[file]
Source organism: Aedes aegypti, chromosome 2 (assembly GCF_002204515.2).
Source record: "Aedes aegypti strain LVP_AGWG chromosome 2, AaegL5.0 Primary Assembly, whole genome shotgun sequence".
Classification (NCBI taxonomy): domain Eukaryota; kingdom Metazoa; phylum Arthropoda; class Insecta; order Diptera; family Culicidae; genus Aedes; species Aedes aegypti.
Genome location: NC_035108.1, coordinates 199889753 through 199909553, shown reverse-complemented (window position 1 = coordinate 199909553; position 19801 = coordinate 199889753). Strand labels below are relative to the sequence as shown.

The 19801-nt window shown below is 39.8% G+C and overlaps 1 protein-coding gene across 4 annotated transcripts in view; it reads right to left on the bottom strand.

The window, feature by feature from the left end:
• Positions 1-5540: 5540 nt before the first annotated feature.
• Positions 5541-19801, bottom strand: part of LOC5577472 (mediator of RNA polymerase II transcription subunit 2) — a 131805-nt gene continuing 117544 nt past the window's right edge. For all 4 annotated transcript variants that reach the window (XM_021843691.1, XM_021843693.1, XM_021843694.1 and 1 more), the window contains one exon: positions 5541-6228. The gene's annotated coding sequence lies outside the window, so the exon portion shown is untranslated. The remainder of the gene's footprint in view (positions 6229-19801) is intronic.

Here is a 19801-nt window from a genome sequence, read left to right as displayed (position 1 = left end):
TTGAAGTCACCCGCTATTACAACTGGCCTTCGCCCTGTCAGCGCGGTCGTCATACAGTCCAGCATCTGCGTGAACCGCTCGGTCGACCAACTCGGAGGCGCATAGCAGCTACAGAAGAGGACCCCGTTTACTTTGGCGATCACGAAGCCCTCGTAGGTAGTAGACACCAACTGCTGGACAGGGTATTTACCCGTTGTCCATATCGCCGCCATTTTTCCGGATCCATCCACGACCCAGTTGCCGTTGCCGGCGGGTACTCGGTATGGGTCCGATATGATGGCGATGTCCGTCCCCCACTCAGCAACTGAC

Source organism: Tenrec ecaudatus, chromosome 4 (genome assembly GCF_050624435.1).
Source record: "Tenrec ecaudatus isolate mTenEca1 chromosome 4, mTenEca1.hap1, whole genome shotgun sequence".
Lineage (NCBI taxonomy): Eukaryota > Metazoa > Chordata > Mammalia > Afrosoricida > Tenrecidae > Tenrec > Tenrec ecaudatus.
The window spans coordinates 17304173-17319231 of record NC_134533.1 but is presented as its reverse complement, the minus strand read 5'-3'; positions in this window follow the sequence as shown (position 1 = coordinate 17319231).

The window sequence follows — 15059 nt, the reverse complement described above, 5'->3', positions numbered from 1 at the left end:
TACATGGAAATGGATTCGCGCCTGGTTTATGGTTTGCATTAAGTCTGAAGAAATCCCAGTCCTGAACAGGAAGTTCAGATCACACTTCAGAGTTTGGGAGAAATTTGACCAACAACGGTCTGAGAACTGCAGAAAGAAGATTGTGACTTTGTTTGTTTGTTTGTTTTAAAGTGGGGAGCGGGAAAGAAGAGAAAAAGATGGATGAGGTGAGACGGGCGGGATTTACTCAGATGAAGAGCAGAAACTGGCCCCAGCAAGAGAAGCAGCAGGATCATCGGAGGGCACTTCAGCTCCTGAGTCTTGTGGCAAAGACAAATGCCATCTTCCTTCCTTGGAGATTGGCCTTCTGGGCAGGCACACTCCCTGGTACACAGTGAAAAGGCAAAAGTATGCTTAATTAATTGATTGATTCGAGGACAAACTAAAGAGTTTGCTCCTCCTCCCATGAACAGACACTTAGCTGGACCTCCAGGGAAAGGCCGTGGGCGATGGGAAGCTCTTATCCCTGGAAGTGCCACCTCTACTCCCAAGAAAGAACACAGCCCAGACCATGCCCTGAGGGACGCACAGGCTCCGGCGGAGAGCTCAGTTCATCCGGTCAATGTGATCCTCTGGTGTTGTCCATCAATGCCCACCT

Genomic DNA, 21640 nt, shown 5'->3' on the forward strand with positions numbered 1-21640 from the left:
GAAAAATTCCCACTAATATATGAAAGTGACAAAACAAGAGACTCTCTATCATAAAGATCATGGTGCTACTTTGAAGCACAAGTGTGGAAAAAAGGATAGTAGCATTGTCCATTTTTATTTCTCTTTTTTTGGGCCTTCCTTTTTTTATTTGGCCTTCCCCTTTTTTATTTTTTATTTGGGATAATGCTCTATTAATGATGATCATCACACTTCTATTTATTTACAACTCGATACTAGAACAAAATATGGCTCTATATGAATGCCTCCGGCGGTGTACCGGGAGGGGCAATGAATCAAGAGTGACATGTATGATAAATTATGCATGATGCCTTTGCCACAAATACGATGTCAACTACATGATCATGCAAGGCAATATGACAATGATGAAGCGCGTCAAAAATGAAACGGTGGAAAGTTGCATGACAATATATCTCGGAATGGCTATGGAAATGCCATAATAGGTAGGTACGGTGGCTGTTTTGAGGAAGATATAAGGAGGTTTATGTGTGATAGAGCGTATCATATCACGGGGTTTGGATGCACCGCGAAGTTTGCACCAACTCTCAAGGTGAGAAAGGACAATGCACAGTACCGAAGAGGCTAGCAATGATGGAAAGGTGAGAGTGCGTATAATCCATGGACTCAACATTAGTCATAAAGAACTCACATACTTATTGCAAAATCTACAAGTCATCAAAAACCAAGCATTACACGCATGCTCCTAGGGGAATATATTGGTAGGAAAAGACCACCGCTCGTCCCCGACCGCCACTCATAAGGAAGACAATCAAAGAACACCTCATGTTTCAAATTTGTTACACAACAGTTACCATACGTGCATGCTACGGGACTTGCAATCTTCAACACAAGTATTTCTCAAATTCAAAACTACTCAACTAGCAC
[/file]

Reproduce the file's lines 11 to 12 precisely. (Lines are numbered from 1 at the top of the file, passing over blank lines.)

Source organism: Tenrec ecaudatus, chromosome 4 (genome assembly GCF_050624435.1).
Source record: "Tenrec ecaudatus isolate mTenEca1 chromosome 4, mTenEca1.hap1, whole genome shotgun sequence".